Creative Control

Miscellaneous Mental Musings of an Emerging Artist

Doo doo, da-doo doo. Phenomenon! Doo doo doo doo. Phenomenon!

Doo doo, da-doodoo, da-doodoo, da-doodoo, da-doo da-doo da-doo doo doodoodoo.

Well, lo and behold, the phenomenon was present. Despite politics and weariness and all sorts of nasty things, the show went off last night incredibly well. Really, I would have been satisfied simply with positive audience response–which we received–but we also had a great vibe going on within the cast. Much is forgiven, if not necessarily forgotten, and I don’t think a one among us doesn’t wish we could do it one more time.

Saw many friends in the crowd and was happy to hear their laughter. Was also happy to take their suggestions (although my friend Greg and I will have words about “guarded optimism”).

So thanks to them for coming.

But, that being over, I now must focus on the Too Much Light callback. Finally realized that I do not have to dance for my callback audition, but merely do more than stand still. As such, I have a good one lined up that i must now rehearse and memorize by Wednesday. I think I will be fine. I have a good feeling about my supplementary writing samples as well. Viewing the show on Friday night was a HUGE help, it showed me what I was doing wrong and what I needed to consider. The Neo-Futurist manifesto is very clear on what they want to give to their audience, and that’s a big help; it gives me parameters.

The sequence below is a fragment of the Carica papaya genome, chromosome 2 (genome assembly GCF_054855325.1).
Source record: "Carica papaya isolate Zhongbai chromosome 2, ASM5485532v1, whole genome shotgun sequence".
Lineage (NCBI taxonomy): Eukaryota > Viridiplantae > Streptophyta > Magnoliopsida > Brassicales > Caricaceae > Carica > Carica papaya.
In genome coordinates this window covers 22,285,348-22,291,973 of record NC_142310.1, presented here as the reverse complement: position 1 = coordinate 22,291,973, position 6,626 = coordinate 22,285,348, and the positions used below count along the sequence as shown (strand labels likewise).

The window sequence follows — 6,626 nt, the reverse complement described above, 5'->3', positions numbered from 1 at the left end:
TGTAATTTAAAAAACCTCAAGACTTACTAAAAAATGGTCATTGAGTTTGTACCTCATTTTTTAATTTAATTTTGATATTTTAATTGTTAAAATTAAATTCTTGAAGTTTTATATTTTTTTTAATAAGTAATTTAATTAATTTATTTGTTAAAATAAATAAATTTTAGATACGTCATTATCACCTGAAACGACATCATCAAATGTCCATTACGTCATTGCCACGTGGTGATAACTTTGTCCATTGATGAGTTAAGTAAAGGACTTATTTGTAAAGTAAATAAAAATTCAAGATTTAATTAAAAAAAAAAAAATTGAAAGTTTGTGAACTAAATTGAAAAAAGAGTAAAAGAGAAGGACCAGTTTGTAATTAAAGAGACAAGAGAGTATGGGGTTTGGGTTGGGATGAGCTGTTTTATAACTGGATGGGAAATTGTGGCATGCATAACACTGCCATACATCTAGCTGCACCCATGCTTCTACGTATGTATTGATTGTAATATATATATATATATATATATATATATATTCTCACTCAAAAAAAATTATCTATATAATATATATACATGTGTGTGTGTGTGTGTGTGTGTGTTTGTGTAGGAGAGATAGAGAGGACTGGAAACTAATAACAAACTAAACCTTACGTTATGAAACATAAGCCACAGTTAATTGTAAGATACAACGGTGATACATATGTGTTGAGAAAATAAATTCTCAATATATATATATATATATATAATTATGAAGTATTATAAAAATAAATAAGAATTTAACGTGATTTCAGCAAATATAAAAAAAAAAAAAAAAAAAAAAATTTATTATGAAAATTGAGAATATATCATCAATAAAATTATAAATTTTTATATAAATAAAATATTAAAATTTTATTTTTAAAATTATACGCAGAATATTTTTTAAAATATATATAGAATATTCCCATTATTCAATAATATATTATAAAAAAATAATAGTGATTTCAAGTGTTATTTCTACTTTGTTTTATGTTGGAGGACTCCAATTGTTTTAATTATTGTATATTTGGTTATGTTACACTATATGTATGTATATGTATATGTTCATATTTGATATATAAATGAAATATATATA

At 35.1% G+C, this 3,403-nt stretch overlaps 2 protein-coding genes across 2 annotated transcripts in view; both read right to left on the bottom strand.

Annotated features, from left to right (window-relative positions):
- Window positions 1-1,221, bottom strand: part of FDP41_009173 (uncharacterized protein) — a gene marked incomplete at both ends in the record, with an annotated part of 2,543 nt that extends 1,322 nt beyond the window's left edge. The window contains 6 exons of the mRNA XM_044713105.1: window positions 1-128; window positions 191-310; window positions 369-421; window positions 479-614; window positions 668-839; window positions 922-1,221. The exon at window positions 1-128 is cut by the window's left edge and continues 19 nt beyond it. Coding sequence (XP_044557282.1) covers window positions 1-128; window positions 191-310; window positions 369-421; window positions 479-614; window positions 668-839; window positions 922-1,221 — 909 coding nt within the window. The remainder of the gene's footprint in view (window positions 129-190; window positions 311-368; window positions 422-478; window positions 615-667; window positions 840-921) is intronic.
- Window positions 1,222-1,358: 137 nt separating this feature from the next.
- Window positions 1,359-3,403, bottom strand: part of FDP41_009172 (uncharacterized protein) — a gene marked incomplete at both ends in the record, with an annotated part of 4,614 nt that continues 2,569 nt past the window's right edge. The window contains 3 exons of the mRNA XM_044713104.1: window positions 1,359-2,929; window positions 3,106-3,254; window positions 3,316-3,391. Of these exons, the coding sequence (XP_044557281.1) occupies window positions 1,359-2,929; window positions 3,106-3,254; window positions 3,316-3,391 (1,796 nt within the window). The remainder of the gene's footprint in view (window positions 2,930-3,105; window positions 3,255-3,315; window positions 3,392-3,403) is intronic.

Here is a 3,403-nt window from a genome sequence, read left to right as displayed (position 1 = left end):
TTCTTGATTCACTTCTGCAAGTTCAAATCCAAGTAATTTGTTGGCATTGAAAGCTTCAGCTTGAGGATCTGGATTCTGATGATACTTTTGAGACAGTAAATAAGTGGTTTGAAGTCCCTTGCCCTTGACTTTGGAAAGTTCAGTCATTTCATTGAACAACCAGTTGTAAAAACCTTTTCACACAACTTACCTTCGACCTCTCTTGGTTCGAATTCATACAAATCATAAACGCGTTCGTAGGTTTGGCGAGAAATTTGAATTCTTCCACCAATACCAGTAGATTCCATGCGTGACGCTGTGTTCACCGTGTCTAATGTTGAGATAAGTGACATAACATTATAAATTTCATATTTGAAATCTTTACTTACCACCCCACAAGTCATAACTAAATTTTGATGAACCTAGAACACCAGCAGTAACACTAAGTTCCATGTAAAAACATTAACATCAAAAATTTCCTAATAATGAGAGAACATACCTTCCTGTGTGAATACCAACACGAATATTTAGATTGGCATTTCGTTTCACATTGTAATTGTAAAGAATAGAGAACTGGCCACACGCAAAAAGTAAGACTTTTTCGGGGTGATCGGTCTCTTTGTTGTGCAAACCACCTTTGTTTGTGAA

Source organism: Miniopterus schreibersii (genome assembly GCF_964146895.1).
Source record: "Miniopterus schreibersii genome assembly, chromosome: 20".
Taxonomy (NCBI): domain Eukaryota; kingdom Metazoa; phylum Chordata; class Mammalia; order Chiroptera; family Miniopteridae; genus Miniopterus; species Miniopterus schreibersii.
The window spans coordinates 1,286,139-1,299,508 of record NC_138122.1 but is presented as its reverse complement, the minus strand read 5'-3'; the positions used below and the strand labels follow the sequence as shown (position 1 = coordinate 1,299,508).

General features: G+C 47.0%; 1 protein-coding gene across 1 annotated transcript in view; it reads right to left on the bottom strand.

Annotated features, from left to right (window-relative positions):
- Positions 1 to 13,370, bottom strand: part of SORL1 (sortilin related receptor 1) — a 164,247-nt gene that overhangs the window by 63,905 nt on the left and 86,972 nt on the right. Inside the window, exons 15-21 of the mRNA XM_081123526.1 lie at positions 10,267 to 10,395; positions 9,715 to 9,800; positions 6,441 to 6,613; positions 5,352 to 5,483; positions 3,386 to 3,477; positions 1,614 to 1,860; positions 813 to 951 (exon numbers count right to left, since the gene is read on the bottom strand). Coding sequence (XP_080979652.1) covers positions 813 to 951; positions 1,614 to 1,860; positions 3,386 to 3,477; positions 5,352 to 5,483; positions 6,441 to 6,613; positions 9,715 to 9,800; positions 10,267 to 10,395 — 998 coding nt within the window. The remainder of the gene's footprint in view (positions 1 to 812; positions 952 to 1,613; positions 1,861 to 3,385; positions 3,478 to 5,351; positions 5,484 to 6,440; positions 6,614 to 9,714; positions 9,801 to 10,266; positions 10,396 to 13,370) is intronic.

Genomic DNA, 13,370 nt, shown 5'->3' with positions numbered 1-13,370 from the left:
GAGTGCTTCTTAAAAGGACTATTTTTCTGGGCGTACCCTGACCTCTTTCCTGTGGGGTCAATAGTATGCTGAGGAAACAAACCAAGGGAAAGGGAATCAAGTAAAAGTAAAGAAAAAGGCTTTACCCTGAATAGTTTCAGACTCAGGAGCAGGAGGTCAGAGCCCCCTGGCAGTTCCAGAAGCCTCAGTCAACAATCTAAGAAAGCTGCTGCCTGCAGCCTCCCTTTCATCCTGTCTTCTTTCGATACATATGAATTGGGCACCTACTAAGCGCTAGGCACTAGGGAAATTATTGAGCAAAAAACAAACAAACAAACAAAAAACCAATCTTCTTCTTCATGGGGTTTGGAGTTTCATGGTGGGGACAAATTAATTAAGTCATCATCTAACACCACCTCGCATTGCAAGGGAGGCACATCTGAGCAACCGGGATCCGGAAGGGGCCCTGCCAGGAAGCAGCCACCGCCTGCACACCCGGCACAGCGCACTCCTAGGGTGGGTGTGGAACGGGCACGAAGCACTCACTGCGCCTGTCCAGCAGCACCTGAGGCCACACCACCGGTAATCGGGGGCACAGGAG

Saw “Spy Kids” on Saturday night, and enjoyed it quite a bit. Alan Cumming continues to come close to impressing me, but not quite, although I do like him quite a bit. Antonio Banderas continues to impress me; his range is incredible. I am also impressed that anybody could come up with an army of henchman built out of giant thumbs and that Robert Rodriguez could bring them to life so deftly.

Random thought day. Listening to the Gorillaz disc at work, and realizing two things:

1) I like Damon Albarn as the frontman for Blur, but he’s a hundred times more interesting as the mastermind behind the Gorillaz.
2) You can make almost anything mundane sound great in a foreign language. [1]

[1] Track 12, featuring Buena Vista Social Club’s fantastic Ibrahim Ferrer, is titled “Latin Simone” and is subtitled with the chorus, “Que Pasa Contigo”. When Ferrer sings “Que pasa contigo, que pasa contigo mi hermano, que pasa contiiiiigooooo,” it sounds infinitely more dynamic than hearing somebody say “What happened with you, what happened with you my brother, what happened wiiiiith yooooou?”

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This entry was posted on October 22, 2001 by in Movies, Music, Theatre, Writing.
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